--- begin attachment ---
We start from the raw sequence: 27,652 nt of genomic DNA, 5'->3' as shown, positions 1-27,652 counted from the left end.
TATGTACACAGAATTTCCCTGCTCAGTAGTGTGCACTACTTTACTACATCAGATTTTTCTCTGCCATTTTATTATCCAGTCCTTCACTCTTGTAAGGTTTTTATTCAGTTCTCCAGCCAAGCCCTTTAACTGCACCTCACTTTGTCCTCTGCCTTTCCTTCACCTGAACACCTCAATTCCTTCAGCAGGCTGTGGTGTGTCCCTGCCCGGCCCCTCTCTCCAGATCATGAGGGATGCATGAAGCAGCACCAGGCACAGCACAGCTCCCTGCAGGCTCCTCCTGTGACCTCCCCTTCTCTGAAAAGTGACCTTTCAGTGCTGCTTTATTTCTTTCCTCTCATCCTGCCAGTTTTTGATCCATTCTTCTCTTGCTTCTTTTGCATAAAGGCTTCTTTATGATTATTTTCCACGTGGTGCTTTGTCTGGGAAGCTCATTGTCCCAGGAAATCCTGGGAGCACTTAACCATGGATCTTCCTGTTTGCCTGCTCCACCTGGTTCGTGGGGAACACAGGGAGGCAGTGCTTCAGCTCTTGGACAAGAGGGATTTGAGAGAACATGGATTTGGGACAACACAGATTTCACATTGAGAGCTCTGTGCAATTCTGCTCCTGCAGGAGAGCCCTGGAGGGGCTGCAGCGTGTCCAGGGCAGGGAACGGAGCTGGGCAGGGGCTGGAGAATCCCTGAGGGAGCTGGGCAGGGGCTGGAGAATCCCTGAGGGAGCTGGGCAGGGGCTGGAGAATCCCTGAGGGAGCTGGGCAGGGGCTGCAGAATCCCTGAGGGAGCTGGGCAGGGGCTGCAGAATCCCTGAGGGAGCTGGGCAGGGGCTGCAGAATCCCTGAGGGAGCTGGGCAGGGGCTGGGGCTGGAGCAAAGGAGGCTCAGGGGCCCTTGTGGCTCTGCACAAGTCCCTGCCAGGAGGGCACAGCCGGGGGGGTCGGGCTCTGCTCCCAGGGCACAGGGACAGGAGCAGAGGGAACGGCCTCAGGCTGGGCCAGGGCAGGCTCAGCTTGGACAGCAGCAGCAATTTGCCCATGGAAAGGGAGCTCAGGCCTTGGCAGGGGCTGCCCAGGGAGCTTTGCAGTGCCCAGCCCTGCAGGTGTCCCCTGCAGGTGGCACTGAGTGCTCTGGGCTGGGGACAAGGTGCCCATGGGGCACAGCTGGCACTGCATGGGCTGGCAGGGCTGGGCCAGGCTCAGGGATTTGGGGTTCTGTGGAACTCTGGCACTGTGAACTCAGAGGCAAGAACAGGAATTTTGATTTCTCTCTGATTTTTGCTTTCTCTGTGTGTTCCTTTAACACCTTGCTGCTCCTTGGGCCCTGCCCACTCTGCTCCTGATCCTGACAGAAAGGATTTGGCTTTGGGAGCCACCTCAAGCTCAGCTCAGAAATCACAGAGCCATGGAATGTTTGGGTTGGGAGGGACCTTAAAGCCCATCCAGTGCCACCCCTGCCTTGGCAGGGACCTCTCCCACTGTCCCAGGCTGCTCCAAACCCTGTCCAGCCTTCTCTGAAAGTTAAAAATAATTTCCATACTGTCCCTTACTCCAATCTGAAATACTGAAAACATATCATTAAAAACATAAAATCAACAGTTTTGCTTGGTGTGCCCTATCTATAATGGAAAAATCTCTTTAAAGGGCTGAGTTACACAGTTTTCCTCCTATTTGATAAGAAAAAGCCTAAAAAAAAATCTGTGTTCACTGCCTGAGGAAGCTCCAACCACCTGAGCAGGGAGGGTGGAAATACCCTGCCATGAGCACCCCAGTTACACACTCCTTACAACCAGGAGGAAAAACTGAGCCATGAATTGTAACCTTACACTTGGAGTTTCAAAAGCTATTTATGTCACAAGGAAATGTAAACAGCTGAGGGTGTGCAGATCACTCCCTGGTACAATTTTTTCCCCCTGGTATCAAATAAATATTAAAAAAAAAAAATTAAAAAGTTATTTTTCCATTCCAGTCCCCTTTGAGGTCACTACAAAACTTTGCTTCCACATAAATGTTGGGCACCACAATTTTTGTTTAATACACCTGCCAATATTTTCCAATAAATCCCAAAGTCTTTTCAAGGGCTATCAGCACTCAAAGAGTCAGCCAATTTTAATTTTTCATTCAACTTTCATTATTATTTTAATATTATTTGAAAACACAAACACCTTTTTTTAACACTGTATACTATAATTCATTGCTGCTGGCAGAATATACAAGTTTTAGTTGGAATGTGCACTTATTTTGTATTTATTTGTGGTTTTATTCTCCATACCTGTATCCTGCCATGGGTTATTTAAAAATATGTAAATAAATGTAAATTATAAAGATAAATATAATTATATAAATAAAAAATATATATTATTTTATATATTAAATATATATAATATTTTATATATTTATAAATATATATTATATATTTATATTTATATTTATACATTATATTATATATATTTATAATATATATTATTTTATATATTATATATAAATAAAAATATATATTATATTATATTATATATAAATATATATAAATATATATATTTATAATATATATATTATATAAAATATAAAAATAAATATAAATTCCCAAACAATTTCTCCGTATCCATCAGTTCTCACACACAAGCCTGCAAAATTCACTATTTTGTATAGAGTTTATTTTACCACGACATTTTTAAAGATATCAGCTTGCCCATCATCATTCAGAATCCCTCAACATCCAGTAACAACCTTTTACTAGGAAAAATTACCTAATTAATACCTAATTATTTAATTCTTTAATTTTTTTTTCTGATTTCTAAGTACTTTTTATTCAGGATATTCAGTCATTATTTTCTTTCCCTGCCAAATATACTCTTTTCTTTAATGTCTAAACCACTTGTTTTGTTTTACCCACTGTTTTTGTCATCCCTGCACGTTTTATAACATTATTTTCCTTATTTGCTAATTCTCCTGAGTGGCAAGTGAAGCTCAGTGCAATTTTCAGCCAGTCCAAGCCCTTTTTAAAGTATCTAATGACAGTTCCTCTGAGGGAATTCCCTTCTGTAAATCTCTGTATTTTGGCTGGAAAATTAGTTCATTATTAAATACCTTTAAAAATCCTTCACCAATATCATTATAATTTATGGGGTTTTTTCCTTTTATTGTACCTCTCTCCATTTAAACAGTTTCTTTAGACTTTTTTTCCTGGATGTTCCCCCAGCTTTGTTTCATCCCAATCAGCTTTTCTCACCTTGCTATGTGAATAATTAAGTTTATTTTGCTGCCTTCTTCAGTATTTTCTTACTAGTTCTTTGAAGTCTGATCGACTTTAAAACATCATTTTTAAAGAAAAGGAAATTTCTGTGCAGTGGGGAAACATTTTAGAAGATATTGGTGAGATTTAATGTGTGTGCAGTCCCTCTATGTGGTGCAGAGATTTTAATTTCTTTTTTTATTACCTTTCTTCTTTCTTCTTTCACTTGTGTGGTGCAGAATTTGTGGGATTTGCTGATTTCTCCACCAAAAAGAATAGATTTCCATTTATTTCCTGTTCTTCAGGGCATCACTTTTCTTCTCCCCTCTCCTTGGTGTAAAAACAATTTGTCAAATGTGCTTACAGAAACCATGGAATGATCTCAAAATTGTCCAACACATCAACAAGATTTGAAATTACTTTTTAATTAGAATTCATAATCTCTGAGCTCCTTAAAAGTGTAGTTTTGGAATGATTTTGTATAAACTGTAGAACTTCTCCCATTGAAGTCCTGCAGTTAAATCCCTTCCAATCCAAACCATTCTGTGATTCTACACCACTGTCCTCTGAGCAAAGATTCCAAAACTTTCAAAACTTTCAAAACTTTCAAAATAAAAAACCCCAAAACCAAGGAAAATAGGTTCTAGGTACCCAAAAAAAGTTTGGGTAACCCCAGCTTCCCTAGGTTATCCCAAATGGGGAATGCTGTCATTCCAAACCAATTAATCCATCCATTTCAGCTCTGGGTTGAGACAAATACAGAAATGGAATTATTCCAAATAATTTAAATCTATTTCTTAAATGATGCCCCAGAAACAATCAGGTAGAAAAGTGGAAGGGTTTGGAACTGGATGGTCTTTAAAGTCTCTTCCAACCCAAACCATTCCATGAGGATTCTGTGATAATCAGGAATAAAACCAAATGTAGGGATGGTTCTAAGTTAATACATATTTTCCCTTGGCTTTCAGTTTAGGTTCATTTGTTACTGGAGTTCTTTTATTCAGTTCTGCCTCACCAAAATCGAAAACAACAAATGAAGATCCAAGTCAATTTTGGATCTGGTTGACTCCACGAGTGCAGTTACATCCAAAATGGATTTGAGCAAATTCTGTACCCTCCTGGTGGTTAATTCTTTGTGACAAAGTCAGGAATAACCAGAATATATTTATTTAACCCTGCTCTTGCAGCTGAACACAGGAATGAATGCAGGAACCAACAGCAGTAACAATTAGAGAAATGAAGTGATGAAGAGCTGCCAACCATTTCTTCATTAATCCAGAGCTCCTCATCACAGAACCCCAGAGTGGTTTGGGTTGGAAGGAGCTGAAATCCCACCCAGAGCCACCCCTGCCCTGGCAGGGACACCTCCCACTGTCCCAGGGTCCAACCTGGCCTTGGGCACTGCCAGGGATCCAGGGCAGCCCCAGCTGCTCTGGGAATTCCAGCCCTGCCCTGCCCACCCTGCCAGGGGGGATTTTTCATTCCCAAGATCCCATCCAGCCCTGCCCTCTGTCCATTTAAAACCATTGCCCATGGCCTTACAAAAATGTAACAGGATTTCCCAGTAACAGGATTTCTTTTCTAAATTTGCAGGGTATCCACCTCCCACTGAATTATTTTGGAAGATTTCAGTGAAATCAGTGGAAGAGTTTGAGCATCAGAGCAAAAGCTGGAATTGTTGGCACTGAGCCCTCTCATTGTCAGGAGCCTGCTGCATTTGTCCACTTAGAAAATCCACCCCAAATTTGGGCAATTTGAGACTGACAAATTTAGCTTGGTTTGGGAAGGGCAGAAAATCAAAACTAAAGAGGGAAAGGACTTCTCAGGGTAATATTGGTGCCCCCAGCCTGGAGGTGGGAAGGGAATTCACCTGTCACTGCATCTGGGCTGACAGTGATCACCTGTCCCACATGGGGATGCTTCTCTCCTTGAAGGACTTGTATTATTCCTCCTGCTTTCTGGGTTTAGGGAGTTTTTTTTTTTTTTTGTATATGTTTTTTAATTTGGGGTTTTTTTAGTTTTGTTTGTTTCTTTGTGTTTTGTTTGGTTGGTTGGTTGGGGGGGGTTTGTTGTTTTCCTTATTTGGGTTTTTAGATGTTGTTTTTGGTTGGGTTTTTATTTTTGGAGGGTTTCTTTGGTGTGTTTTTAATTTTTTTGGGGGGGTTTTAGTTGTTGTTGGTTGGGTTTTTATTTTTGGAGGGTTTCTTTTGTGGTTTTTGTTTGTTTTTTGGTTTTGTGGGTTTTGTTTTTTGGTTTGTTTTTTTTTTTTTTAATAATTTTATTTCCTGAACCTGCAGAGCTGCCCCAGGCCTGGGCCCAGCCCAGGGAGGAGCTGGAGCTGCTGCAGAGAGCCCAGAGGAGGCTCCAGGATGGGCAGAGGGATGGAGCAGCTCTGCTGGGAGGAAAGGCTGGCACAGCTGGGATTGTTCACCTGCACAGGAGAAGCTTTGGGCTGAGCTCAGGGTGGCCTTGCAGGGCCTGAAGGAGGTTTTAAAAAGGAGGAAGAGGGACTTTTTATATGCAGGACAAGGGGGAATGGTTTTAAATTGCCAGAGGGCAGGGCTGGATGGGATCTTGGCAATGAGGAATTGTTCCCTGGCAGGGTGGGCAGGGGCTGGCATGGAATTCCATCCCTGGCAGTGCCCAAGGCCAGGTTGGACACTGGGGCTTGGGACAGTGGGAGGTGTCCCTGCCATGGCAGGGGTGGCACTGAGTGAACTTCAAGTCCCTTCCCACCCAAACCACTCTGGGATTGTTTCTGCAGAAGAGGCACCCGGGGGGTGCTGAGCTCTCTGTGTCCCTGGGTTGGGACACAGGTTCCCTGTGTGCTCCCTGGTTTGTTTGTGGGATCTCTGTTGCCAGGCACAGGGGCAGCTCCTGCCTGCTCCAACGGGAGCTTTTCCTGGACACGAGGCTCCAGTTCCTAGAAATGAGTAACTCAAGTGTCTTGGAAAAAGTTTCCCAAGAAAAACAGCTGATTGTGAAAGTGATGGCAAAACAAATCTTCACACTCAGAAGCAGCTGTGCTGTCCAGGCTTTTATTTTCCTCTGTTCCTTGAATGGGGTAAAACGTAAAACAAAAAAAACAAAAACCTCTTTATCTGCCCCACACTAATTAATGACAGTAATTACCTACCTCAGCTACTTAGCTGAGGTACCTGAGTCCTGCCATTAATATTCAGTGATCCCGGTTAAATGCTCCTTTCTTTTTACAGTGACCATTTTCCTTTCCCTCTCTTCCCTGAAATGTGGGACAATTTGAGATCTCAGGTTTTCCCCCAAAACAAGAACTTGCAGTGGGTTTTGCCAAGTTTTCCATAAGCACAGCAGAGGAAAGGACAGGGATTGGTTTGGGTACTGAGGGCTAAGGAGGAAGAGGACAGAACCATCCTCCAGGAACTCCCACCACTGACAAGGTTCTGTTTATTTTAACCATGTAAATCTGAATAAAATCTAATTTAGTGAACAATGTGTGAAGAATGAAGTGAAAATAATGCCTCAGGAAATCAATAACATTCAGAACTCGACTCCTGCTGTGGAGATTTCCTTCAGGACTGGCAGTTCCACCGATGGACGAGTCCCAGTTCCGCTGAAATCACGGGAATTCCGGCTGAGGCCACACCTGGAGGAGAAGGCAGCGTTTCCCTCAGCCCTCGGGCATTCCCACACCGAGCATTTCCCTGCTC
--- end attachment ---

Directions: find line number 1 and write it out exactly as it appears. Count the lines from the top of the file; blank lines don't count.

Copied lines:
We start from the raw sequence: 27,652 nt of genomic DNA, 5'->3' as shown, positions 1-27,652 counted from the left end.